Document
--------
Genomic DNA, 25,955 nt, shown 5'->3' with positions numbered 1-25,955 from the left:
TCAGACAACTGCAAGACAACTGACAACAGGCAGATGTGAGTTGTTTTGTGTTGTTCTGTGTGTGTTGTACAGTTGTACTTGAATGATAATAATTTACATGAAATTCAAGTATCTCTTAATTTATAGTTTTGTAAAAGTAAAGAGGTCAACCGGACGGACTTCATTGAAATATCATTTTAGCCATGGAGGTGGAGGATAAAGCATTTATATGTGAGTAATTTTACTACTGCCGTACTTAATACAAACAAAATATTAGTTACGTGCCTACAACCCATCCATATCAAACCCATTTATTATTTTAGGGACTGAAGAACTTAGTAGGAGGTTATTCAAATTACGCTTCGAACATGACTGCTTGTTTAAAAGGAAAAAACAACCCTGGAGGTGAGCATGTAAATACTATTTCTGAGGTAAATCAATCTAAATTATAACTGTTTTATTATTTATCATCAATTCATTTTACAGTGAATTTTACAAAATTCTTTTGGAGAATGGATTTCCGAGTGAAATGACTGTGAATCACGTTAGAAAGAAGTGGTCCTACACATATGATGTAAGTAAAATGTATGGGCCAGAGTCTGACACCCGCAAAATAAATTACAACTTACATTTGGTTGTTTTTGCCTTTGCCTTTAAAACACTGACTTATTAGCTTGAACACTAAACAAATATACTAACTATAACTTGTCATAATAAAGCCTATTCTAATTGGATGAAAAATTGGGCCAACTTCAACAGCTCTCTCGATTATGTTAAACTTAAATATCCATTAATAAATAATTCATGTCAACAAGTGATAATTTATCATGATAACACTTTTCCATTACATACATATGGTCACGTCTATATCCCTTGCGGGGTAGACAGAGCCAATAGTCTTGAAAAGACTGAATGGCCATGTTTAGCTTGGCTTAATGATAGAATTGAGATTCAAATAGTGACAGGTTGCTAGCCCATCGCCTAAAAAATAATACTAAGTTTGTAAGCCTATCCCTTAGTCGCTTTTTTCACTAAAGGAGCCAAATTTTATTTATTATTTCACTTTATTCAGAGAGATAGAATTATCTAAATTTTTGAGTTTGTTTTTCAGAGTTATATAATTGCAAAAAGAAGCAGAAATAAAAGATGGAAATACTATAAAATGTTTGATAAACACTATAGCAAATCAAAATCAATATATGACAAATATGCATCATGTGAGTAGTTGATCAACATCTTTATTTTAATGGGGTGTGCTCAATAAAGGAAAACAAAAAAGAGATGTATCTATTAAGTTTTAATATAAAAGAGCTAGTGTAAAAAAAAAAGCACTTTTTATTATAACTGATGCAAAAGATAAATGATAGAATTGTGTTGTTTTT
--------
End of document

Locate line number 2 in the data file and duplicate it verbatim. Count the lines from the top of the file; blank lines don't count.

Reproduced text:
TCAGACAACTGCAAGACAACTGACAACAGGCAGATGTGAGTTGTTTTGTGTTGTTCTGTGTGTGTTGTACAGTTGTACTTGAATGATAATAATTTACATGAAATTCAAGTATCTCTTAATTTATAGTTTTGTAAAAGTAAAGAGGTCAACCGGACGGACTTCATTGAAATATCATTTTAGCCATGGAGGTGGAGGATAAAGCATTTATATGTGAGTAATTTTACTACTGCCGTACTTAATACAAACAAAATATTAGTTACGTGCCTACAACCCATCCATATCAAACCCATTTATTATTTTAGGGACTGAAGAACTTAGTAGGAGGTTATTCAAATTACGCTTCGAACATGACTGCTTGTTTAAAAGGAAAAAACAACCCTGGAGGTGAGCATGTAAATACTATTTCTGAGGTAAATCAATCTAAATTATAACTGTTTTATTATTTATCATCAATTCATTTTACAGTGAATTTTACAAAATTCTTTTGGAGAATGGATTTCCGAGTGAAATGACTGTGAATCACGTTAGAAAGAAGTGGTCCTACACATATGATGTAAGTAAAATGTATGGGCCAGAGTCTGACACCCGCAAAATAAATTACAACTTACATTTGGTTGTTTTTGCCTTTGCCTTTAAAACACTGACTTATTAGCTTGAACACTAAACAAATATACTAACTATAACTTGTCATAATAAAGCCTATTCTAATTGGATGAAAAATTGGGCCAACTTCAACAGCTCTCTCGATTATGTTAAACTTAAATATCCATTAATAAATAATTCATGTCAACAAGTGATAATTTATCATGATAACACTTTTCCATTACATACATATGGTCACGTCTATATCCCTTGCGGGGTAGACAGAGCCAATAGTCTTGAAAAGACTGAATGGCCATGTTTAGCTTGGCTTAATGATAGAATTGAGATTCAAATAGTGACAGGTTGCTAGCCCATCGCCTAAAAAATAATACTAAGTTTGTAAGCCTATCCCTTAGTCGCTTTTTTCACTAAAGGAGCCAAATTTTATTTATTATTTCACTTTATTCAGAGAGATAGAATTATCTAAATTTTTGAGTTTGTTTTTCAGAGTTATATAATTGCAAAAAGAAGCAGAAATAAAAGATGGAAATACTATAAAATGTTTGATAAACACTATAGCAAATCAAAATCAATATATGACAAATATGCATCATGTGAGTAGTTGATCAACATCTTTATTTTAATGGGGTGTGCTCAATAAAGGAAAACAAAAAAGAGATGTATCTATTAAGTTTTAATATAAAAGAGCTAGTGTAAAAAAAAAAGCACTTTTTATTATAACTGATGCAAAAGATAAATGATAGAATTGTGTTGTTTTT